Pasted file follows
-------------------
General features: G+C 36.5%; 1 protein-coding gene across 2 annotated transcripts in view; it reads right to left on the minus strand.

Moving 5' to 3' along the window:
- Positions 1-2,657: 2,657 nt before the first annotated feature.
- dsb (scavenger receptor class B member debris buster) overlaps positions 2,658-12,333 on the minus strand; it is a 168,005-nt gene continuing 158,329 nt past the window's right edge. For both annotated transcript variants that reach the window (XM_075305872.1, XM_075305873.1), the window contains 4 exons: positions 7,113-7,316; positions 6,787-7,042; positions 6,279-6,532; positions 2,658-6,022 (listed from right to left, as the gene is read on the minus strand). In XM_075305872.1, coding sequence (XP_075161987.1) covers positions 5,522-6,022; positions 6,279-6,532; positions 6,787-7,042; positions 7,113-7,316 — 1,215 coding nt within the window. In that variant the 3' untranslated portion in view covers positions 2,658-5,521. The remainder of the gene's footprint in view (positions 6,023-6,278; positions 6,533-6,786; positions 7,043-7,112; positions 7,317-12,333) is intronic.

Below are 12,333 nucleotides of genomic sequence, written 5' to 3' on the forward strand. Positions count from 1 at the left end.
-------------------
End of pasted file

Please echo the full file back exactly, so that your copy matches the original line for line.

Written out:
General features: G+C 36.5%; 1 protein-coding gene across 2 annotated transcripts in view; it reads right to left on the minus strand.

Moving 5' to 3' along the window:
- Positions 1-2,657: 2,657 nt before the first annotated feature.
- dsb (scavenger receptor class B member debris buster) overlaps positions 2,658-12,333 on the minus strand; it is a 168,005-nt gene continuing 158,329 nt past the window's right edge. For both annotated transcript variants that reach the window (XM_075305872.1, XM_075305873.1), the window contains 4 exons: positions 7,113-7,316; positions 6,787-7,042; positions 6,279-6,532; positions 2,658-6,022 (listed from right to left, as the gene is read on the minus strand). In XM_075305872.1, coding sequence (XP_075161987.1) covers positions 5,522-6,022; positions 6,279-6,532; positions 6,787-7,042; positions 7,113-7,316 — 1,215 coding nt within the window. In that variant the 3' untranslated portion in view covers positions 2,658-5,521. The remainder of the gene's footprint in view (positions 6,023-6,278; positions 6,533-6,786; positions 7,043-7,112; positions 7,317-12,333) is intronic.

Below are 12,333 nucleotides of genomic sequence, written 5' to 3' on the forward strand. Positions count from 1 at the left end.